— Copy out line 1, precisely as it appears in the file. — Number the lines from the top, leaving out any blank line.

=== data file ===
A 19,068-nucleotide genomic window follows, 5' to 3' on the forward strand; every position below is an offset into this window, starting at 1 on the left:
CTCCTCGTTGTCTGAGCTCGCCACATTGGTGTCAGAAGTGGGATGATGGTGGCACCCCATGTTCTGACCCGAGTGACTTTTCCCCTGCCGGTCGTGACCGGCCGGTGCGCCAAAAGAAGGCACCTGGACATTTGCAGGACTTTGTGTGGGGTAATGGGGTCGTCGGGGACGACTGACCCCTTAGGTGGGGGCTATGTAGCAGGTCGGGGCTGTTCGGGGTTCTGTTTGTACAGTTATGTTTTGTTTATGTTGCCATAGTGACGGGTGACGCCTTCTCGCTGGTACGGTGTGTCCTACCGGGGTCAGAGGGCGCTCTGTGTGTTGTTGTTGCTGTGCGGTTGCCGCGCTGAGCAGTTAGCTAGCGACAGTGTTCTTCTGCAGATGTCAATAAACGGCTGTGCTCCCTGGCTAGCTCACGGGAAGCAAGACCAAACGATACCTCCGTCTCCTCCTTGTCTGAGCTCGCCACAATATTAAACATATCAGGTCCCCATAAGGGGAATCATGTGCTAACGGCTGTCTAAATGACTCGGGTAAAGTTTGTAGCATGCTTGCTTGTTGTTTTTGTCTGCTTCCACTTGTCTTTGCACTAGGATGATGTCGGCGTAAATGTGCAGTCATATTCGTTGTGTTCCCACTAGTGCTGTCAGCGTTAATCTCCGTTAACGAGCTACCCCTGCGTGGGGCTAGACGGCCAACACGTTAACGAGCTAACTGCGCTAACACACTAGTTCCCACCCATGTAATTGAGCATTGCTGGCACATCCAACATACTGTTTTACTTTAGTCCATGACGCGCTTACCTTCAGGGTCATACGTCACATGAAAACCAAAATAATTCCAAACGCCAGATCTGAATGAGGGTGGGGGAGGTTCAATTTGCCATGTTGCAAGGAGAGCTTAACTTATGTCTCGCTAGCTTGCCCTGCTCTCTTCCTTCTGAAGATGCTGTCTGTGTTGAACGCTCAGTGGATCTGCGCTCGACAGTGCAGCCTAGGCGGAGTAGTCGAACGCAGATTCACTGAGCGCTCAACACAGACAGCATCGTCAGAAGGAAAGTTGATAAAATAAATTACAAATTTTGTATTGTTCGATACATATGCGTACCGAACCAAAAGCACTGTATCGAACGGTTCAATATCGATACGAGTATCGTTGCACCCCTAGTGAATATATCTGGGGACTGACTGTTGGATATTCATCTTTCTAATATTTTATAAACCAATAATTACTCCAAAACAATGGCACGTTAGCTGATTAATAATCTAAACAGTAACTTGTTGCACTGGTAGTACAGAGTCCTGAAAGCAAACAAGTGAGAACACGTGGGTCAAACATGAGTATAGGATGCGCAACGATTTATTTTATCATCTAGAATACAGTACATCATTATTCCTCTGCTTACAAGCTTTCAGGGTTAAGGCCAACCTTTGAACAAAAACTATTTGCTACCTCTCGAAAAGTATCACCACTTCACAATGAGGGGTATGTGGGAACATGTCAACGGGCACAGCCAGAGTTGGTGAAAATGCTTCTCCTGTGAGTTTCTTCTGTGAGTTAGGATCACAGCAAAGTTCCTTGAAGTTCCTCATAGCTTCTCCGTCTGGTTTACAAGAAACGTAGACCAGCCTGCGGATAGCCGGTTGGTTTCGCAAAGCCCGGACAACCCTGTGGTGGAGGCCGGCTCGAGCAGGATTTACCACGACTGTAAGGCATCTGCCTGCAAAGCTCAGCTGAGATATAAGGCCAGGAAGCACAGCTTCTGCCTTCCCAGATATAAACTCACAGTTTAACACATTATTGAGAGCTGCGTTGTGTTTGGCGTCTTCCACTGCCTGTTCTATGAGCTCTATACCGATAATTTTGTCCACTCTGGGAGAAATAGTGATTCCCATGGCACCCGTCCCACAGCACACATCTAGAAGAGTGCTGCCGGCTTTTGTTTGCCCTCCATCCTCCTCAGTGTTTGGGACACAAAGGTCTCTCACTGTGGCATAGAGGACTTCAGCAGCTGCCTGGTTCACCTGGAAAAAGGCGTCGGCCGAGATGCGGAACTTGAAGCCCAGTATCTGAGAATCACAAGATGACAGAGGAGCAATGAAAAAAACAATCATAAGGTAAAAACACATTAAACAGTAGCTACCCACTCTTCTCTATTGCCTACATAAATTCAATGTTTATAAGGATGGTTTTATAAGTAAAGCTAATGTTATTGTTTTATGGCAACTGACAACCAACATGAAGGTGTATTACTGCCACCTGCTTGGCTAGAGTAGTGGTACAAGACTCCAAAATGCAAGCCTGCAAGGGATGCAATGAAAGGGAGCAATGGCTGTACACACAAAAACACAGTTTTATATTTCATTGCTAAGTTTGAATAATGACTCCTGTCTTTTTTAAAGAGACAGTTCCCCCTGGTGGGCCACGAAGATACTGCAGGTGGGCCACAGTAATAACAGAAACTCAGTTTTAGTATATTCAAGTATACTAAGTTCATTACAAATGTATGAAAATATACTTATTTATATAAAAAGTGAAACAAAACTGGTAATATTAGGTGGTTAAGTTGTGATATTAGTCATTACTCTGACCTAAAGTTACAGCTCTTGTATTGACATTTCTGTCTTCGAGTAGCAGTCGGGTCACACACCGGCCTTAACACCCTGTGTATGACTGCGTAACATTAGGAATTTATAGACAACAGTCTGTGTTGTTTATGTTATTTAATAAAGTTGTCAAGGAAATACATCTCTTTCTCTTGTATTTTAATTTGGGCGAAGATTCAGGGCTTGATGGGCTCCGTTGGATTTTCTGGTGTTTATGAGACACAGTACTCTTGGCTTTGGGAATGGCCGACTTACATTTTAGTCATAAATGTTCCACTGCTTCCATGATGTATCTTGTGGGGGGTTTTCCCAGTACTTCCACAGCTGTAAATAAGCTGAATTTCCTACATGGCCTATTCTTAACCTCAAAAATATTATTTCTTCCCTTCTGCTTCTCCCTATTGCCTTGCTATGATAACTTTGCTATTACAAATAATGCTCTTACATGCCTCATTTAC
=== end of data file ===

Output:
A 19,068-nucleotide genomic window follows, 5' to 3' on the forward strand; every position below is an offset into this window, starting at 1 on the left: